EU Commission boosts state aid ceiling to €25,000 per farm

The ceiling for state aid for farmers is set to rise up to a maximum of €25,000 per farm under new national support measures announced by the European Commission.

The decision, which comes just 35 days before the UK leaves the European Union on March 29, is said to allow for “greater flexibility and efficiency” in times of crisis and situations demanding a swift response by the public authorities, the commission has stated.

This morning (February 22) the commission adopted revised rules on state aid for the agriculture sector – under the so-called ‘de minimis’ aid – increasing the maximum amount that national authorities can use to support farmers without the need for prior approval from the commission.

This decision will allow EU countries to increase support for farmers without distorting the market, while reducing the administrative burden for national authorities.

The EU Commissioner for Agriculture and Rural Development, Phil Hogan, said: “The commission’s proposal for new state aid rules for the agricultural sector reflects the value of this form of support in times of crisis.

“By increasing the maximum aid amount to farmers, national authorities will have more flexibility and be able to react more quickly and more effectively to support vulnerable farmers.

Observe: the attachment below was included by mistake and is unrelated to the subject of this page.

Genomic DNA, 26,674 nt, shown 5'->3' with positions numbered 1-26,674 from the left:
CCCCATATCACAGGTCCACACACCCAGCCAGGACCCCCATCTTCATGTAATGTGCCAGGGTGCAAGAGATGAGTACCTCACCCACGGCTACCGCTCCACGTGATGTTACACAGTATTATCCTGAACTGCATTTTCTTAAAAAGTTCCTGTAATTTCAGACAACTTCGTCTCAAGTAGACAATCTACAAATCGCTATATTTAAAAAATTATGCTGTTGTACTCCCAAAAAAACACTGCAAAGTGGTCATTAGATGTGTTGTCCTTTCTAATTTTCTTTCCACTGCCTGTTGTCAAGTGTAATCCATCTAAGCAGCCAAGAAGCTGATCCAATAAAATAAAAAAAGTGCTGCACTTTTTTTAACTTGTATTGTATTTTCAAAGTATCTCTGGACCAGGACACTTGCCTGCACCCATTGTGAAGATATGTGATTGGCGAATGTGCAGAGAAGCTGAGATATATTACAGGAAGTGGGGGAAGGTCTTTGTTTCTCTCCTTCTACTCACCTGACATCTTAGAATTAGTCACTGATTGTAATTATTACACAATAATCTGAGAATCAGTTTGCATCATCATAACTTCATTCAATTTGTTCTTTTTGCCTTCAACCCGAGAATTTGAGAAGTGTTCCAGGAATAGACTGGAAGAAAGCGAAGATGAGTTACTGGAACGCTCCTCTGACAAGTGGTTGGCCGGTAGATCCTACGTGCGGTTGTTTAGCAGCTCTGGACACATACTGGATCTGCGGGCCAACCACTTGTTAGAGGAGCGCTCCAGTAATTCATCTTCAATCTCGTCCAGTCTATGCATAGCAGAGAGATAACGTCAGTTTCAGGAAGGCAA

In some cases, the amount of state aid that can be provided to individual farmers will be increased by 66%.

“These new rules will continue to accompany the normal rules for notified state aid, which member states may continue to apply,” he said.

The maximum aid amount that can be distributed per farm over three years will rise from €15,000 to €20,000.

The commissioner outlined that in order to avoid any potential distortion of competition, each EU country has a maximum national amount which they cannot exceed.

Each national ceiling will be set at 1.25% of the country’s annual agricultural output over the same three-year period (up from 1% in the current rules). This is an increase in the national ceiling of 25%.

If a country does not spend more than 50% of its total national aid envelope on one particular agricultural sector, it may increase even further the de minimis aid per farm to €25,000, and the national maximum to 1.5% of the annual output.

This represents a 66% increase in the ceiling per farmer and a 50% increase in the national ceiling.

The Minister for Agriculture, Food and the Marine, Michael Creed, has welcomed the move describing it as “an important first step and a signal of intent”.


The commission has highlighted that for countries that opt for the highest ceiling, the new rules require the creation of “mandatory central registers” at national level.

It is understood that this will allow the commission to keep track of the aids granted in order to simplify and improve the delivery and monitoring of the so-called ‘de minimis’ aid.

Several member states already maintain such registers, which will allow them to apply the higher ceilings immediately.

The increased ceilings come into force on  March 14 and can apply retroactively to aids fulfilling all the conditions.

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